Chronic Ulceration in a Radiotherapy Site

Glenda Hall, MD, Lynne J. Goldberg, MD, Tania Phillips, MD, FRCPC


Wounds. 2003;15(10) 

In This Article


A 78-year-old gentleman was referred for a non-healing ulcer in the left axilla. The patient had a history of lung cancer, which was treated with radiotherapy and chemotherapy three years earlier. About a year ago, he developed an open wound in the left axilla at the site of irradiation. He was initially treated for chronic ulceration by his cardiothoracic surgeon. His treatment regimen at the time included cleansing the wound with hydrogen peroxide and leaving it open to the air. He complained of excessive serous drainage and odor but denied pain.

The patient's past medical history was significant for prostate cancer, currently in remission, hyperlipidemia, osteoarthritis, multiple basal cell and squamous cell carcinomas of the skin, hypertension, and neuropathy of the hands and feet following chemotherapy. His medications included simvastatin, rofeoxib, folic acid, felodipine, and amitriptyline.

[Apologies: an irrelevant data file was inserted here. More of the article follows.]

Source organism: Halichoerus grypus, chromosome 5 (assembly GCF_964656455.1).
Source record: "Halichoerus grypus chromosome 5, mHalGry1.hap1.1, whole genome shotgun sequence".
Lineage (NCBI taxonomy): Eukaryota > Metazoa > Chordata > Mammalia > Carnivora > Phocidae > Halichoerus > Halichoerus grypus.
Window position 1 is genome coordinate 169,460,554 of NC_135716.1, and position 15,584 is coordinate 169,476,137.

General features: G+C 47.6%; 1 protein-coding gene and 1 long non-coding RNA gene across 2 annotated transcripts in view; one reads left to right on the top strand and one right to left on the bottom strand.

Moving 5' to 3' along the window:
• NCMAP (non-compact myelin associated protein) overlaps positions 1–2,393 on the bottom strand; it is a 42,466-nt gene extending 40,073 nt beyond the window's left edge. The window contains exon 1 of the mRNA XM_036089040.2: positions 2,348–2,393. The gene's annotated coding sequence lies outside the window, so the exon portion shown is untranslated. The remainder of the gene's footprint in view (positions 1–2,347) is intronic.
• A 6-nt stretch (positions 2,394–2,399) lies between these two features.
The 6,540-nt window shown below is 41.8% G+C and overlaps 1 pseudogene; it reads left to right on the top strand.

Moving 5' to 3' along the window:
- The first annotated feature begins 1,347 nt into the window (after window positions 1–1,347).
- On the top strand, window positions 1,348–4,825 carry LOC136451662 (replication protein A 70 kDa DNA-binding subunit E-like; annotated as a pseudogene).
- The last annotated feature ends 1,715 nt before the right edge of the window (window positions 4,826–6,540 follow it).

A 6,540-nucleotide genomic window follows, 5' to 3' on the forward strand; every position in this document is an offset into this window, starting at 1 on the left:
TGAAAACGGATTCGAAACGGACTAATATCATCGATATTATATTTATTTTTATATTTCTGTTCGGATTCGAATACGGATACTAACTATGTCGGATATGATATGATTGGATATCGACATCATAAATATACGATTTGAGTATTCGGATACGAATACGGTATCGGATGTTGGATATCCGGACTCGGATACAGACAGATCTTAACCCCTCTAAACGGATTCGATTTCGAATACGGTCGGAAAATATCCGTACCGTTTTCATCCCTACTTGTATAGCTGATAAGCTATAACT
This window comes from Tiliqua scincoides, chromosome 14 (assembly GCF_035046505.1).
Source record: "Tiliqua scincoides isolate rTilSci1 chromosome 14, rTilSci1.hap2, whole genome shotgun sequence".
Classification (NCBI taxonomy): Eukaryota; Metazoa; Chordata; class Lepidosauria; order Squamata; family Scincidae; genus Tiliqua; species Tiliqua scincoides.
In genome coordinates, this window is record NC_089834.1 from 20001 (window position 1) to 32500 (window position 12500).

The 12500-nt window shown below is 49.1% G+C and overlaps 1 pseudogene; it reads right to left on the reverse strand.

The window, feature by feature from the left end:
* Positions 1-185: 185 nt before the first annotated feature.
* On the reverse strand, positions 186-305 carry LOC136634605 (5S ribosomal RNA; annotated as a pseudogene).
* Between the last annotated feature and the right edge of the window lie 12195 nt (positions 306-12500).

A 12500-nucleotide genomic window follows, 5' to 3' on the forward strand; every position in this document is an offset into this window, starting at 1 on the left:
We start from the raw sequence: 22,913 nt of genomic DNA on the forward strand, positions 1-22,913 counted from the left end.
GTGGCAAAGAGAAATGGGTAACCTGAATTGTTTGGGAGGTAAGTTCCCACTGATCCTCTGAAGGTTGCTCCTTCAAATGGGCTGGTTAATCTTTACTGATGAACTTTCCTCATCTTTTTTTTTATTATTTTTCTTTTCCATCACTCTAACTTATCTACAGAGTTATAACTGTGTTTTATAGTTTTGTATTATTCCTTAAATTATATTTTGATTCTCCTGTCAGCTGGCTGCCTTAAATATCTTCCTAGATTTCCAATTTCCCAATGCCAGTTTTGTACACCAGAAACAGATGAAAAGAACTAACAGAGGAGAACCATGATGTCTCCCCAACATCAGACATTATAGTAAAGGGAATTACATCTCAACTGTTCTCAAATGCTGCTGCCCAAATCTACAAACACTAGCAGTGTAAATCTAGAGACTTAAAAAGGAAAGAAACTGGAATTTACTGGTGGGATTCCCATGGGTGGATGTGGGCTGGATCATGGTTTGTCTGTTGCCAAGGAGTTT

Cutaneous examination revealed a healthy appearing Caucasian man with extensive photodamage. In the left axilla, there was a wound measuring 2.5cm in depth and 5x3cm in surface diameter. At the margins of the wound was a raised rim of friable tissue. Initial differential diagnoses discussed included post-radiation ulceration, squamous cell carcinoma (SCC), and basal cell carcinoma (BCC).